Guest article by Judy Foley
“Trust in the lord with all your heart and lean not on your own understanding; In all your ways submit to me and he will make your path straight.”Proverbs 3:5-6
Have you ever walked into a situation where a person is being belittled or bullied in the workplace? What have you witnessed in the workplace that was uncomfortable, reproachable, or just unacceptable? Have you stepped in, or has fear of losing your job stopped you? Did the workplace also promote a common vision and set of values with the goal of enhancing respect and collaboration in the workplace?
I was a part of an organization that had both aspects above. The company promoted the need for a respectful work culture while tolerating disrespectful and hurtful behavior that undermined the published common vision and values. I loved my job and collaborated well with the people I worked with. I was a top performer and was included in a high-performance mentor program where a senior vice president was assigned to mentor me. I was recognized with the “Gold FOCUS Award” for my results in creating a Supplier Management Organization and promoted three times at this company. I received a top rating on performance review in February – April 2009. I had experienced growth, development, opportunities, and numerous promotions throughout my career based on my honesty, work ethic, knowledge, and teamwork at other large corporations.
When I faced some uncomfortable situations with a particular executive, I set some boundaries in a one-on-one discussion, believing I could continue working with this individual. I never expected the outcome that would come from this discussion and how my world would be turned upside down. Intuitively, I started to see changes that did not feel right. My own leader whom I had come to trust was now retreating from his prior comment to me stating, “You are going nowhere but up from here.” I was guided by my integrity and belief that the right thing would occur. However, my new world was one where I was ostracized, excluded, and marginalized my professional respect in an organization where I had dedicated so much of my energy. The legal term was “retaliation,” but my life suffered more than I would have ever imagined.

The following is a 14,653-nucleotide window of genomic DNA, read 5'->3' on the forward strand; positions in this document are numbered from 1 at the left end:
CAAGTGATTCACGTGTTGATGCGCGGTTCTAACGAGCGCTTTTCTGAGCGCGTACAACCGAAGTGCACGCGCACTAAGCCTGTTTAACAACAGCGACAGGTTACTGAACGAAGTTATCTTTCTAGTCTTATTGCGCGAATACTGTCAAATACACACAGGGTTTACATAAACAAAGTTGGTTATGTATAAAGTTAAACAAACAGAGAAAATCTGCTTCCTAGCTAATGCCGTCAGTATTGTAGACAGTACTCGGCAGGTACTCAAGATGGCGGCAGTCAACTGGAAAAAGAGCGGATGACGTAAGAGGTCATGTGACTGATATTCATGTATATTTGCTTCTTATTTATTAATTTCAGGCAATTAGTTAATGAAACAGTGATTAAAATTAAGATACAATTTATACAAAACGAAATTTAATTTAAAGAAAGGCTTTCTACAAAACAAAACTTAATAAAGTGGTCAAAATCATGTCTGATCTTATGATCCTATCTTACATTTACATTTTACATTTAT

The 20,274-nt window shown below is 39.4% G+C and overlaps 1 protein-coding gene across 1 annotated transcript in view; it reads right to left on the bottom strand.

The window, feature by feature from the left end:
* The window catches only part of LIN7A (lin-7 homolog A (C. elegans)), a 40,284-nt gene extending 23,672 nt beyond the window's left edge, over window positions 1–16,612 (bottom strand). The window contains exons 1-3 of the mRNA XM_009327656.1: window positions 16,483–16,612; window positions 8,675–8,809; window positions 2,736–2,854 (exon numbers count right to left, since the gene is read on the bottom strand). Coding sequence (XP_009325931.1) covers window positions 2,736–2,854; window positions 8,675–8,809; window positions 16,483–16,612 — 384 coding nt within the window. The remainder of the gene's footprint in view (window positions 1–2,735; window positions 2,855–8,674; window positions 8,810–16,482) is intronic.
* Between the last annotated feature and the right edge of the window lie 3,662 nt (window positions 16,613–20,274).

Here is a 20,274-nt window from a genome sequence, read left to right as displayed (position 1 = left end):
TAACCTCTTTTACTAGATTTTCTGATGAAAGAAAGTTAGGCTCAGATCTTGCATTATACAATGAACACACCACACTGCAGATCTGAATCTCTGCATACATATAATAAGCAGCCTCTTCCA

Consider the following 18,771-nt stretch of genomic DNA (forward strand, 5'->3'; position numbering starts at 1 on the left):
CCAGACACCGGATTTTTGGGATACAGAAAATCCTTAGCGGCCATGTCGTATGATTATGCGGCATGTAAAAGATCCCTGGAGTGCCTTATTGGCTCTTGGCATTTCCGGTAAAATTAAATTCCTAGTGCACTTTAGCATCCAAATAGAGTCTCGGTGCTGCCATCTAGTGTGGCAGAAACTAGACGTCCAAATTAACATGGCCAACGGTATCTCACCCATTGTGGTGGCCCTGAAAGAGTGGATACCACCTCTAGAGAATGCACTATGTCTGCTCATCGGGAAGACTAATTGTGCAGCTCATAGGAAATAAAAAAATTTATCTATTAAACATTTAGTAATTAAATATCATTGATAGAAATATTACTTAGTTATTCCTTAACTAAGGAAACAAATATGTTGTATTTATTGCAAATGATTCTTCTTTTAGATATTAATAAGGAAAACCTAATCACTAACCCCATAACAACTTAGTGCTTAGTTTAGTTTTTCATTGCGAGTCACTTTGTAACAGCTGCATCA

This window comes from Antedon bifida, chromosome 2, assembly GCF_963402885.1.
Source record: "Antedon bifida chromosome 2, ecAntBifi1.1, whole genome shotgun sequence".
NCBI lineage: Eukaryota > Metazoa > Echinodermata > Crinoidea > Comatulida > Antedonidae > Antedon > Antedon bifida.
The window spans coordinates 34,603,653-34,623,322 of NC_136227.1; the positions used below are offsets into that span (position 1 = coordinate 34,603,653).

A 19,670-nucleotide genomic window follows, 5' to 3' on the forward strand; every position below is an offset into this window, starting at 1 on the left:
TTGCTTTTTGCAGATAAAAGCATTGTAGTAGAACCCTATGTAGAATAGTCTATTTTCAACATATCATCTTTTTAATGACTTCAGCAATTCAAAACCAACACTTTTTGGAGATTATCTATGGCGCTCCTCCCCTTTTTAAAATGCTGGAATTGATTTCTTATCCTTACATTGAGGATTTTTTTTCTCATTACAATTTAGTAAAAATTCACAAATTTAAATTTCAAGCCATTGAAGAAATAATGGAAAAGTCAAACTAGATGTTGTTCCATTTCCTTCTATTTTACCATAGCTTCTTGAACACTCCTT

My husband, an executive at a Fortune 500 firm, never believed this would happen at the company he was part of. He stated, “the behavior and tactics shown to me would have resulted in termination had they occurred within his organization, where he worked.” Yet one executive I turned to for his insight shared this occurs in most corporations because they want to protect executives that are key to the organization. He shared this was never about you, it was about protecting the executive. Yet I suffered and felt the long-term effects of these actions taken for almost 10 years while addressing it. What happened next for me was not about money, restitution, or finding justice. I learned that many who experience humiliation, bullying, discrimination, harassment, and retaliation in the workplace have very few places to go even to understand what happened to them. The legal system provides very little help if you simply want to put your life back together. Retaliation can and does lead to profound personal and professional consequences.
Before this experience, I had never been exposed to such evil in the world and predatory practices. It’s interesting this experience allowed the people who initiated these actions to keep their jobs, while I suffered for “speaking the truth.” I know if I turn my head and do not attempt to change this from happening to others, it will continue. The only way to change this and make a difference is by nurturing a new culture of trust and not allowing these circumstances to be accepted by leadership, CEO’s, boards of directors and leaders in human resources. This is the change we need to see to stop these deeds from reoccurring.
On my journey of healing, I have been exposed to very powerful leaders and professionals who have shared personal stories of their trials in their career or personal life. These people showed me other expertise or skills that I did not see in myself. It was a gift to me to meet these people, hear their stories, and see my skill sets from others’ views and expertise. I appreciated their stories, as they made me realize that they too had had experiences that were not what they expected –and learned from them.
I also met other individuals with different outlooks. Some were all about themselves, their accomplishments, and doing whatever it took to get ahead. Some were men and women who cheated on their spouses and chased temporary happiness. But I’ve also met very accomplished people who are making a difference in the world, not just for themselves but for others. I have seen those who need to find their way on their own path. Others have given up on their dreams. Yet I believe we all make a difference in the world through our experiences.